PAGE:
Evaluating a motion made pursuant to the anti-SLAPP statute "requires a two-part analysis: (1) the defendant must make a prima facie showing that the suit arises 'from an act in furtherance of the defendant's rights of petition or free speech'; and (2) once the defendant makes this showing, 'the burden shifts to the plaintiff to demonstrate a probability of prevailing on the challenged claims.'" Roberts v. McAfee, Inc., 660 F.3d 1156, 1163 (9th Cir. 2011) (quoting Mindys Cosmetics, Inc. v. Dakar, 611 F.3d 590, 595 (9th Cir. 2010). See also Equilon Enterprises v. Consumer Cause, Inc., 29 Cal.4th 53, 67 (Cal. 2002).
An "act in furtherance of a person's right of petition or free speech" includes:
1) any written or oral statement or writing made before a legislative, executive, or judicial proceeding, or any other official proceeding authorized by law;
(2) any written or oral statement or writing made in connection with an issue under consideration or review by a legislative, executive, or judicial body, or any other official proceeding authorized by law;
(3) any written or oral statement or writing made in a place open to the public or a public forum in connection with an issue of public interest;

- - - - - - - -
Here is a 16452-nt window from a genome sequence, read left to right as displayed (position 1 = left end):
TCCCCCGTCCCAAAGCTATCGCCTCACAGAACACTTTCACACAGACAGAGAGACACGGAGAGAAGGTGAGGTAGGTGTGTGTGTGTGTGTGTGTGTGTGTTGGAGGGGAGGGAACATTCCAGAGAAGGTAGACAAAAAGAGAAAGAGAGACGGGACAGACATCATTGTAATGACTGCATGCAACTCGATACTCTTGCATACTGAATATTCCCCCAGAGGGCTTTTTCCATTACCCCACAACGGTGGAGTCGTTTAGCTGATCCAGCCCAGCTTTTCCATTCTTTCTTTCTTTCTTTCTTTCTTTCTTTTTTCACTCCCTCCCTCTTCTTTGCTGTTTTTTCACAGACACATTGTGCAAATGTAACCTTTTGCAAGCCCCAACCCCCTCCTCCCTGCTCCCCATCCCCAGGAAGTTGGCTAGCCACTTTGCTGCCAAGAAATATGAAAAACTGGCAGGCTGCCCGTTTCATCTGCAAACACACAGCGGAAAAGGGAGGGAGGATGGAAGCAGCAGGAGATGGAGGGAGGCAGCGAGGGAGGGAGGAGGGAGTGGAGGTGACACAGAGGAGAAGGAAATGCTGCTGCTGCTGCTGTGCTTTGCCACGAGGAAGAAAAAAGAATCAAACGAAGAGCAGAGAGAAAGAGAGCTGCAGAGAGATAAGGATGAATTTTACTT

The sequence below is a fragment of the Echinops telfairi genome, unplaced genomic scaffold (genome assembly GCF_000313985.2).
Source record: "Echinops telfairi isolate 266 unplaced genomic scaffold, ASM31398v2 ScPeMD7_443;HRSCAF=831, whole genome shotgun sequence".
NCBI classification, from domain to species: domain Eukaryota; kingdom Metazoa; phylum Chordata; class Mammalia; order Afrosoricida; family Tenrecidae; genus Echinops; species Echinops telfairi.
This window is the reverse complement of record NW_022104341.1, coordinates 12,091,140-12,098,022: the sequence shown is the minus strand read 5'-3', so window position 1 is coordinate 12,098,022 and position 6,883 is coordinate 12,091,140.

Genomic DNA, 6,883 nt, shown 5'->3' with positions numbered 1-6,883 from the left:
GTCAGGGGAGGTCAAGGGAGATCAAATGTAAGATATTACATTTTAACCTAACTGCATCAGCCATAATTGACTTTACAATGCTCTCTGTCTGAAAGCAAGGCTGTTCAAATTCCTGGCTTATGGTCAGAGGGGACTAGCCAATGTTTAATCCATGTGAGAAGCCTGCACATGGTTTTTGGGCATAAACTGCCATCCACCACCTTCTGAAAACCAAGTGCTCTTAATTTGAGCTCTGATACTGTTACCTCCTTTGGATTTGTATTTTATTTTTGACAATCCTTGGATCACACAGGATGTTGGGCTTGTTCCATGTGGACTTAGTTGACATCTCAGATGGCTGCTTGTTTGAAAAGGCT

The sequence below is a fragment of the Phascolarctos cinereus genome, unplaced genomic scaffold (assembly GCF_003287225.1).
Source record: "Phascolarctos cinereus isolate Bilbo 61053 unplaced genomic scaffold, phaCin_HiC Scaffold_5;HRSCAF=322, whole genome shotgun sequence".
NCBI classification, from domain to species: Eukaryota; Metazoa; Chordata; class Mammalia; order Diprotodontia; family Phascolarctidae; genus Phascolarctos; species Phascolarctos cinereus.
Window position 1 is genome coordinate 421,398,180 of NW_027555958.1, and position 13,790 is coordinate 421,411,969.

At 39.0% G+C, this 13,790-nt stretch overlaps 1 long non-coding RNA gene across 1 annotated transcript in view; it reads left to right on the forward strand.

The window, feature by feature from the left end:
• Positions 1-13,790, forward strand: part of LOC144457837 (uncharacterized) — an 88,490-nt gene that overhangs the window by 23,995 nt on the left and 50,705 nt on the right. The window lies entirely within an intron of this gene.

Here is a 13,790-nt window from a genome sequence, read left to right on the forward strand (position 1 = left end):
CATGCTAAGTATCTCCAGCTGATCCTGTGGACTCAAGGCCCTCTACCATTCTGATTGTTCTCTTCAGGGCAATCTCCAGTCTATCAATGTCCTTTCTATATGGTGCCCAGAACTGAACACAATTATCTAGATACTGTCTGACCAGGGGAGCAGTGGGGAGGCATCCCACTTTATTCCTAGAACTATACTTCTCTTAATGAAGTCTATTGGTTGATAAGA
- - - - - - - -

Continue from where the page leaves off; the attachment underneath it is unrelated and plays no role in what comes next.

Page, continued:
(4) or any other conduct in furtherance of the exercise of the constitutional right of petition or the constitutional right of free speech in connection with a public issue or an issue of public interest.
Mindys, 611 F.3d at 595-96 (quoting Cal. Civ. Proc. Code § 425.16(e)). "'In the anti-SLAPP context, the critical consideration is whether the cause of action is based on the defendant's protected free speech or petitioning activity.'" In re Episcopal Church Cases, 45 Cal.4th 467, 477-78 (Cal. 2009) (quoting Navellier v. Sletten, (2002) 29 Cal.4th 82, 89 (2002)). See also City of Cotati v. Cashman, 29 Cal.4th 69, 78 (Cal. 2002) ("[T]he critical point is whether the plaintiff's cause of action itself was based on an act in furtherance of the defendant's right of petition or free speech.").
"[T]he validity of the speech or petitioning activity is ordinarily not a consideration in analyzing the 'arising from' prong." M.F. Farming, Co. v. Couch Distributing Co., 207 Cal. App.4th 180, 195 (2012). In this regard, a defendant "need not establish that its action is constitutionally protected; rather, it must make a prima facie showing that plaintiff's claim arises from an act taken to further defendant's rights of petition or free speech in connection with a public issue." Price v. Operating Engineers Local Union No. 3, 195 Cal.
App.4th 962, 970 (2011). "[T]he courts of California have interpreted this piece of the defendant's threshold showing rather loosely." Hilton v. Hallmark Cards, 599 F.3d 894, 904 (9th Cir. 2010).